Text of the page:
I made a brief visit to the Lake District the other week. More lake than district there as ever, and walking slightly hampered by alternating sideways rain and hail showers. I spied this detail in the beautiful east window of Jesus Church, Troutbeck. The window was designed by Burne Jones on the theme of the new creation in Christ. The angle was awkward to photograph and the sun was streaming in, so I don't know how easy it is to make out the detail which delighted me - the leaping fish in the floodwaters either side of the Annunciation. A little further along Noah appears, clutching a model of his Ark.
The window as a whole is very large and elaborate in conception, and there are more expensive stained glass windows lining the nave, though Troutbeck is such a tiny place you could blink and miss it - Troutspeck, even. I guess the grandees who commissioned the many fabulous Arts and Crafts or neo-gothic holiday palaces in those parts were gracious enough to share some of their worldly excess with the local yokels who joined them for worship in these little village churches.
I don't think the effects of myopia - or even astigmatism or cataracts - on a person's life have been given proper credit by art historians. Most illuminated manuscripts have details so tiny that the artist must have had magnifiers or have been naturally shortsighted to paint such tiny detail so perfectly: reproductions in books tend to be enlarged so one doesn't get a true impression of how tiny they were. I've always been very short-sighted myself, and when I take off my glasses I can see in glorious magnification provided I have my work no more than an inch from my face. Anything further away is a miasmal mist, so that I have to line up my pigment pots in a special order and locate them by feel. I am exploiting my own weakness by choosing to paint small, but if I wanted to go larger it would have to be as a latter-day misty Impressionist or a new Jackson Pollock. Easel painting would mean constantly juggling with three sets of eyewear.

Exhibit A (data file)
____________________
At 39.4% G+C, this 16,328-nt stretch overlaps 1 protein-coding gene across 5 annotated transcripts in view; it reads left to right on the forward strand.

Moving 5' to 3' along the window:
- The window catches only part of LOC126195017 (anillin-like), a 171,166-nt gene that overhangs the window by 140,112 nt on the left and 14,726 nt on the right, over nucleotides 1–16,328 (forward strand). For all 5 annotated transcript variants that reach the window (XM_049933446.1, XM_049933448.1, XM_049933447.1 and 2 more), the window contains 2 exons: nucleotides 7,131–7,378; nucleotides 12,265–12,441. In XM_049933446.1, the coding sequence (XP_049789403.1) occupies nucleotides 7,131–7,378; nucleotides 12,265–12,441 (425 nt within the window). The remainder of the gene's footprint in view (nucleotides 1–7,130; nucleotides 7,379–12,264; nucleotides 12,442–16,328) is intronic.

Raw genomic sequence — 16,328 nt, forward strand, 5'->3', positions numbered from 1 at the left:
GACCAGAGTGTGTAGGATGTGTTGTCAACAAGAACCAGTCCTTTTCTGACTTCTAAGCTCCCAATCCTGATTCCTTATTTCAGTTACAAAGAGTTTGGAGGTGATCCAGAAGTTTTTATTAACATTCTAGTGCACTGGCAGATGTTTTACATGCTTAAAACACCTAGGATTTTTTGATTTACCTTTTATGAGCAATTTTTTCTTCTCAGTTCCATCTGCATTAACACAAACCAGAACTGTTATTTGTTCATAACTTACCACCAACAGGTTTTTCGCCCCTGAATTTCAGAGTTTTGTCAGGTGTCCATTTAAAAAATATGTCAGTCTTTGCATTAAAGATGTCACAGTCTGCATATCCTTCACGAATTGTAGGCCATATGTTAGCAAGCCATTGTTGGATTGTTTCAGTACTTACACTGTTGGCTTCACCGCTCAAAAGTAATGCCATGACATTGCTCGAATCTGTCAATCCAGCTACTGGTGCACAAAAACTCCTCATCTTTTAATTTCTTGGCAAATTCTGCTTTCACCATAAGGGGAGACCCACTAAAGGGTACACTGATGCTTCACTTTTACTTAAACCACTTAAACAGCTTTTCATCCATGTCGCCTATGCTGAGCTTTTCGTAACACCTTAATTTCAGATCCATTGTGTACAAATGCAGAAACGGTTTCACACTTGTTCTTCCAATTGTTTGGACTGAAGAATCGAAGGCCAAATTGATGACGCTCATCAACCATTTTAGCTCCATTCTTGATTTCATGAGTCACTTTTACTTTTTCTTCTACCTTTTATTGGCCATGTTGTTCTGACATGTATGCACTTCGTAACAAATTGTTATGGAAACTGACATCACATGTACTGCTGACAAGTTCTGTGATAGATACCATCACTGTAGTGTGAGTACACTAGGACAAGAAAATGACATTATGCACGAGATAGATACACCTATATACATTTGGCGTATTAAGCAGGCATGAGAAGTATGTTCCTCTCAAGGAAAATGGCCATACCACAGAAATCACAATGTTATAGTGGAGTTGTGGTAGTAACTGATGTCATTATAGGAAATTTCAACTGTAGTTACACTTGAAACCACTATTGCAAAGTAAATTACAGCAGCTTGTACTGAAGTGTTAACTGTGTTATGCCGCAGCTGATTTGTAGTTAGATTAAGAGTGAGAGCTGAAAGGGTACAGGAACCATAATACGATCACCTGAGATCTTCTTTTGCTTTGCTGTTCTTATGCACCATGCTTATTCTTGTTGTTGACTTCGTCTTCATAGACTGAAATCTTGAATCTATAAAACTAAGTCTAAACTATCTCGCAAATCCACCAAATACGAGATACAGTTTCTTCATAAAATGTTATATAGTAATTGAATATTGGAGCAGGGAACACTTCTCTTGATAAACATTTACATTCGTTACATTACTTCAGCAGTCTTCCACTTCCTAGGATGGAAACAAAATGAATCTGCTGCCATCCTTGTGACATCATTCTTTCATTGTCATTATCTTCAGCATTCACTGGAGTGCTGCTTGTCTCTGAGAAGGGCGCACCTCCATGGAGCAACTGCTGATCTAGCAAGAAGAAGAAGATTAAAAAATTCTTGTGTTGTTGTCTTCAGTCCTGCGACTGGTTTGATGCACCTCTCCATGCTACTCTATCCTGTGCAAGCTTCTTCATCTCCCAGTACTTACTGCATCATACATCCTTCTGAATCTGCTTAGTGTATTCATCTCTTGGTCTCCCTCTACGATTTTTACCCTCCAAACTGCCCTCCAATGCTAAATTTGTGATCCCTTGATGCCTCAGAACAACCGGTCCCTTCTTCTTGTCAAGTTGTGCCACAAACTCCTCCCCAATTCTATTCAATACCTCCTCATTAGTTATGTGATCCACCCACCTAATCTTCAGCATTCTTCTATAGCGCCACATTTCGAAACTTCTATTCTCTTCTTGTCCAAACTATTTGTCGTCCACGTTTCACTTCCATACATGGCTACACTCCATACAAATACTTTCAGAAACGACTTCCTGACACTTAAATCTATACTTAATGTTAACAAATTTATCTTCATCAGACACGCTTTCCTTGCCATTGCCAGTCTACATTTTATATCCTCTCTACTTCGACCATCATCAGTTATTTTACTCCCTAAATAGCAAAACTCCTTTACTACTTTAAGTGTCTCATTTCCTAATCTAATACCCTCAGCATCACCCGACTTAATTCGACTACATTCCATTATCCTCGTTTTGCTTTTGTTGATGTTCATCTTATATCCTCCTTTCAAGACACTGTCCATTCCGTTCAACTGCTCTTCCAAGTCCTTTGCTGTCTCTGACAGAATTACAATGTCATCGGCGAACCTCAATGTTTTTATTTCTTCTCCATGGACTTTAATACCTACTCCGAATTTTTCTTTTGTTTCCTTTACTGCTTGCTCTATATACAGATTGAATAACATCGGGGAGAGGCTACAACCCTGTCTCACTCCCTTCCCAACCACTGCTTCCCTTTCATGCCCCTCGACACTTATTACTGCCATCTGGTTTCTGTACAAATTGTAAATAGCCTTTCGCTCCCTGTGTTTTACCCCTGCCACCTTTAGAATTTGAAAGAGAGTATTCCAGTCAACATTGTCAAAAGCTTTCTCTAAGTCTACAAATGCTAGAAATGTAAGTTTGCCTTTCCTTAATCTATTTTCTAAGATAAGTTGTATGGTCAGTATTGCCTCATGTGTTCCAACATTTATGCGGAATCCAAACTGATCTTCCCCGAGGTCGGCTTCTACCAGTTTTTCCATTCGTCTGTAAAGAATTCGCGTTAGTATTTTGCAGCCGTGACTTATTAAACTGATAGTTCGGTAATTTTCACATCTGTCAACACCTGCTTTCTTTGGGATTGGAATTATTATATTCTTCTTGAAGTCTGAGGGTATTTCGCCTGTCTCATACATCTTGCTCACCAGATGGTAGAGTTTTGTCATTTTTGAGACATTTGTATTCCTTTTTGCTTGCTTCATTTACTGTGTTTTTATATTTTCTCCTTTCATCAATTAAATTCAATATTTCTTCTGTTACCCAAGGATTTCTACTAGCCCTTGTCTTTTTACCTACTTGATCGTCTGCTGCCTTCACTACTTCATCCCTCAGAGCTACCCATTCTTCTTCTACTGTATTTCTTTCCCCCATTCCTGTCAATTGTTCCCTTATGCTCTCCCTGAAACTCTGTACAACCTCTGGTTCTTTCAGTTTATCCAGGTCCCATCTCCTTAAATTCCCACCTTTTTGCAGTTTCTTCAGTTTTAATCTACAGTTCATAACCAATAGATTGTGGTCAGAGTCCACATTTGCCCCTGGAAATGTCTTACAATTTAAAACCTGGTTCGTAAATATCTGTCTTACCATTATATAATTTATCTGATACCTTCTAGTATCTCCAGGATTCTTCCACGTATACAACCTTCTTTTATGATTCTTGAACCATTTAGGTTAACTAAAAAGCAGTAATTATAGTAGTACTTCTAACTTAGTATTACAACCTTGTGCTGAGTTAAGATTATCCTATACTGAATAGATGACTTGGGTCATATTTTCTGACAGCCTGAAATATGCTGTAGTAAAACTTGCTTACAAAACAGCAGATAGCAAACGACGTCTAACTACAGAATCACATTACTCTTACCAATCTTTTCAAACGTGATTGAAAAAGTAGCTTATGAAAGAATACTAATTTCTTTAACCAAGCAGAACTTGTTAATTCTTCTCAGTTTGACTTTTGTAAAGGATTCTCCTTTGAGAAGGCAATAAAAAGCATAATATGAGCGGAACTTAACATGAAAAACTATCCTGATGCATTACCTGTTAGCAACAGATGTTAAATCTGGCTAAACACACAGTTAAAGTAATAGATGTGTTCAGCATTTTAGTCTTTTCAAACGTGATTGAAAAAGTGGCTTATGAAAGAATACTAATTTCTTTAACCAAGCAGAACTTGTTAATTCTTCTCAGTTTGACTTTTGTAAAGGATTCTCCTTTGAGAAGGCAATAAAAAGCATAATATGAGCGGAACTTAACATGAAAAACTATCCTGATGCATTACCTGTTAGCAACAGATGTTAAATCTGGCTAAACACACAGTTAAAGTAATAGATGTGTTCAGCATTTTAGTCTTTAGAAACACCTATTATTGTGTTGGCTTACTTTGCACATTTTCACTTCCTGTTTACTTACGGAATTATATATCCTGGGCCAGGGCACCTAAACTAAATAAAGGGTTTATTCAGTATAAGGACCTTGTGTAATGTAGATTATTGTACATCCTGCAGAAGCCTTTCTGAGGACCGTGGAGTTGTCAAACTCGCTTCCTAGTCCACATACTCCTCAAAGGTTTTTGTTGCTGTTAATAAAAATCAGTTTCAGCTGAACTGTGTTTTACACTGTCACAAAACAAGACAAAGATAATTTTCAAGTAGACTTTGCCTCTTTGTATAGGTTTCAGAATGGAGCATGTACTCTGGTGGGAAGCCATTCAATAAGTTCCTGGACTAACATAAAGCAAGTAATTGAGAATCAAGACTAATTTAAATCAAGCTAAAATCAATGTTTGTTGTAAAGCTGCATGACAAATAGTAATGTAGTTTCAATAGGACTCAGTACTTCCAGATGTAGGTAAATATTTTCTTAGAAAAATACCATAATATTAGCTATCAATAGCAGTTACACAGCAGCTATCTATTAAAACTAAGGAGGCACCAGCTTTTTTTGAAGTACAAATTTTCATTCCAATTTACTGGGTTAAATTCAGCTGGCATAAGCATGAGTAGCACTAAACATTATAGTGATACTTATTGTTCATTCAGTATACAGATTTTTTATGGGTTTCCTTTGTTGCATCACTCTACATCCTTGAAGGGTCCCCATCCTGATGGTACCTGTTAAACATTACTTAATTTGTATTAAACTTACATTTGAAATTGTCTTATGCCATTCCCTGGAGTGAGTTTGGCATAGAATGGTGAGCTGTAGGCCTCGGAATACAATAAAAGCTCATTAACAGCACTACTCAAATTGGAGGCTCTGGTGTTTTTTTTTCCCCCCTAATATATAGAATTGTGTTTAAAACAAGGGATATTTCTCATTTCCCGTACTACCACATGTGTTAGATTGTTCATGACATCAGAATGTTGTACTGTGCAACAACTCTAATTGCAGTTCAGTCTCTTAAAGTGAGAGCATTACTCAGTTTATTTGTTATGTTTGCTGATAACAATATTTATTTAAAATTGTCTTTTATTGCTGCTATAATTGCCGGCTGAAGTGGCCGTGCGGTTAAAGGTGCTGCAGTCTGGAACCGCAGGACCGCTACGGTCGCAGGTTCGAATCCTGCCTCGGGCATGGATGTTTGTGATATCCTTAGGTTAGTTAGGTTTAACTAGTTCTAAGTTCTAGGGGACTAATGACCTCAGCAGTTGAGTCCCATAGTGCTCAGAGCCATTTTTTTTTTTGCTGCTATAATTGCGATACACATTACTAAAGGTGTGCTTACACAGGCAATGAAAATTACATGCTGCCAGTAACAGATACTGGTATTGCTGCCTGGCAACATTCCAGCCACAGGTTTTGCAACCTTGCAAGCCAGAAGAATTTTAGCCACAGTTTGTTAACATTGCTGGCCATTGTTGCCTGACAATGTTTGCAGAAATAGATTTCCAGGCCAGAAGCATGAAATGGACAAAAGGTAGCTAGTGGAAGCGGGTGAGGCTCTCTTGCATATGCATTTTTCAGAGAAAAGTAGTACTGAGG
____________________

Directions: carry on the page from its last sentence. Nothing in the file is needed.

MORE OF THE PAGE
Getting back to Gutenberg and his printing press, the Museum was very empty when I visited so I was lucky enough to get a turn printing a page of St John's gospel on his very machine. So exciting! The machine actually started out life as a wine press, which Gutenberg adapted to the purpose. An incredibly heavy contraption to turn- his assistants must have been a brawny bunch.
The view from my desk
Current work, places and events, art travel, and interesting snippets about Christian icons, medieval art, manuscript illumination, egg tempera , gilding, technique and materials.